CDC Releases Information and Recommendations on Swine Flu

Tuesday, April 28th, 2009

Contact Your Physician if You Experience Symptoms

CDCThere has been a good deal of recent press about the potential swine flu epidemic. Symptoms of the virus include headache, chills, body aches, and usually begin with a sore throat, runny nose, and cough.

If you are currently undergoing cancer treatment and are in a high-risk area, or have traveled recently, please talk to your doctor if you exhibit any symptoms of the flu.

What You Can Do to Stay Healthy

There are everyday actions people can take to stay healthy:

  • Cover your nose and mouth with a tissue when you cough or sneeze. Throw the tissue in the trash after you use it.
  • Wash your hands often with soap and water, especially after you cough or sneeze. Alcohol-based hands cleaners are also effective.
  • Avoid touching your eyes, nose or mouth. Germs spread that way.

Try to avoid close contact with sick people:

  • Influenza is thought to spread mainly person-to-person through coughing or sneezing of infected people.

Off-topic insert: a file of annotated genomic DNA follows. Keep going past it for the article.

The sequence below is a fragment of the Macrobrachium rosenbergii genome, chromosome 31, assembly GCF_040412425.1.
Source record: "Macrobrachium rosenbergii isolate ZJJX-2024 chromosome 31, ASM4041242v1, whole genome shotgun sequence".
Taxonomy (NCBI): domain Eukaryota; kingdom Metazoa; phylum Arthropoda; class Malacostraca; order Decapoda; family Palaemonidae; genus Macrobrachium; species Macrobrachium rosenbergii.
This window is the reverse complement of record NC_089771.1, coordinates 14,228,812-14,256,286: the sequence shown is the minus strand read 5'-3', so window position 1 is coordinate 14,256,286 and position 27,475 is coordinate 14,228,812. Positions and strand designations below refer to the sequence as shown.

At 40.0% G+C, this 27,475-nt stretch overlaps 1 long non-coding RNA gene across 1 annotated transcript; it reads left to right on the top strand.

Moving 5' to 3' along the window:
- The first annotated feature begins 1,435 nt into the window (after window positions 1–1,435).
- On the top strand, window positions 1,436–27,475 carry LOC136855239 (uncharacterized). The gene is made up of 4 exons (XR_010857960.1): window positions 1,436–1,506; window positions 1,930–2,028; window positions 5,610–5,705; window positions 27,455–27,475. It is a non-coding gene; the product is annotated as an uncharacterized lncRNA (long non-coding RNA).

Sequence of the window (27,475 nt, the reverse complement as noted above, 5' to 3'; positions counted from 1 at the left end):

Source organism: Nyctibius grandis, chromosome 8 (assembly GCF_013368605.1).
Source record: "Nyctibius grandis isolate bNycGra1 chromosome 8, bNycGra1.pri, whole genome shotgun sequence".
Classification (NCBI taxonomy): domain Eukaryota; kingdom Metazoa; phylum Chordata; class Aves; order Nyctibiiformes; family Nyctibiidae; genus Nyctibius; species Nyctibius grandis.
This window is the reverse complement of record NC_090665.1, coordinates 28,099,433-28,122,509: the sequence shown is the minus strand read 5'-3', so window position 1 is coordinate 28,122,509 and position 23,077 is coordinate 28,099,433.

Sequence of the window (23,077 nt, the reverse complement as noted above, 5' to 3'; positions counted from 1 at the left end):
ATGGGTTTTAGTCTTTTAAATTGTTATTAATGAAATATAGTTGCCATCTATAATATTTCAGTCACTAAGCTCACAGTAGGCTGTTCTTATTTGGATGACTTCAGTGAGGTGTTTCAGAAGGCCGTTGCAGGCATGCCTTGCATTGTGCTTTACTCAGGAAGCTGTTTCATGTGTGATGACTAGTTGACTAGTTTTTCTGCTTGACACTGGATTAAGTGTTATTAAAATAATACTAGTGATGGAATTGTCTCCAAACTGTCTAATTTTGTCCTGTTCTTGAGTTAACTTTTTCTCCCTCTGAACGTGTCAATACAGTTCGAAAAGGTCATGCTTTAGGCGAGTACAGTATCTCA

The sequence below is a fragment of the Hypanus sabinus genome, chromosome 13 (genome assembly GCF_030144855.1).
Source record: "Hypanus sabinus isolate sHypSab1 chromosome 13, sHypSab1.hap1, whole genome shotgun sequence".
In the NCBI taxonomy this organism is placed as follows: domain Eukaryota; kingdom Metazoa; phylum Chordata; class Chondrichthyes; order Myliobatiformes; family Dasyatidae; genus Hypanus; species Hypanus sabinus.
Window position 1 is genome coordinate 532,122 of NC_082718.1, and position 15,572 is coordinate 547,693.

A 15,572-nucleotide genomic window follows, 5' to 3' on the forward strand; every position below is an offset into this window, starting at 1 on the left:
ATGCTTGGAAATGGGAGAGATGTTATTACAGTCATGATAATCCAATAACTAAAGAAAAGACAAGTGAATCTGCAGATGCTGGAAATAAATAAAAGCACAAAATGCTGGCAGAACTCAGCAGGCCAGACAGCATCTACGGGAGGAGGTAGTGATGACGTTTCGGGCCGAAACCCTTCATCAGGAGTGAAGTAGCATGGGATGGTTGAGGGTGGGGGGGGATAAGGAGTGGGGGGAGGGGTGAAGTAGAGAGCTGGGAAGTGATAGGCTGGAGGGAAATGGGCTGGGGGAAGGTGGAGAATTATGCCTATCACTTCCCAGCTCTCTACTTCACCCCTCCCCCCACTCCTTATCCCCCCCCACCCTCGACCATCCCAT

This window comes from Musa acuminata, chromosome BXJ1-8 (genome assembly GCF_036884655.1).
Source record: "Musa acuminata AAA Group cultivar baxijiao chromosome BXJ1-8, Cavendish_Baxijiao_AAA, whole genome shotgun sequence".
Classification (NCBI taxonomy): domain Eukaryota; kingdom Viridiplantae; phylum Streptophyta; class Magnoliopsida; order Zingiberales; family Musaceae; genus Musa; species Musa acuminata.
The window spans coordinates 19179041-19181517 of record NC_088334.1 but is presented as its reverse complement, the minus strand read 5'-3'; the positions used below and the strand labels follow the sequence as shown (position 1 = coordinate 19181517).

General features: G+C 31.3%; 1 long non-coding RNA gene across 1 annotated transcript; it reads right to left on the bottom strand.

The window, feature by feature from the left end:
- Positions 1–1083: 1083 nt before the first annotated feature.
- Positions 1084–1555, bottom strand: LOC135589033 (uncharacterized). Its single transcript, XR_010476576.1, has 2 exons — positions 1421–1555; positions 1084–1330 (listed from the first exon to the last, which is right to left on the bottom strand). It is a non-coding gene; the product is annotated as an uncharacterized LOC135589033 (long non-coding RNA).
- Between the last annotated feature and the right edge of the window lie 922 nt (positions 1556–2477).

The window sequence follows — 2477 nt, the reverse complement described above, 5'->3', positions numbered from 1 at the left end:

• If you get sick, CDC recommends that you stay home from work or school and limit contact with others to keep from infecting them.

If you are experiencing symptoms associated with swine flu, contact your physician.

CDC Treatment Recommendations 

The virus seems resistant to the drugs amantidine and rimanditine, yet is showing sensitivity to Tamiflu and Relenza. Below are the current treatment recommendations from the CDC.

CDC recommends the use of oseltamivir or zanamivir for the treatment and/or prevention of infection with swine influenza viruses.

  • Oseltamivir (brand name Tamiflu ®) is approved to both treat and prevent influenza A and B virus infection in people one year of age and older. 
  • Zanamivir (brand name Relenza ®) is approved to treat influenza A and B virus infection in people 7 years and older and to prevent influenza A and B virus infection in people 5 years and older. 

Recommendations for using antiviral drugs for treatment or prevention of swine influenza will change as we learn more about this new virus.

Visit the CDC web site for specific recommendations.

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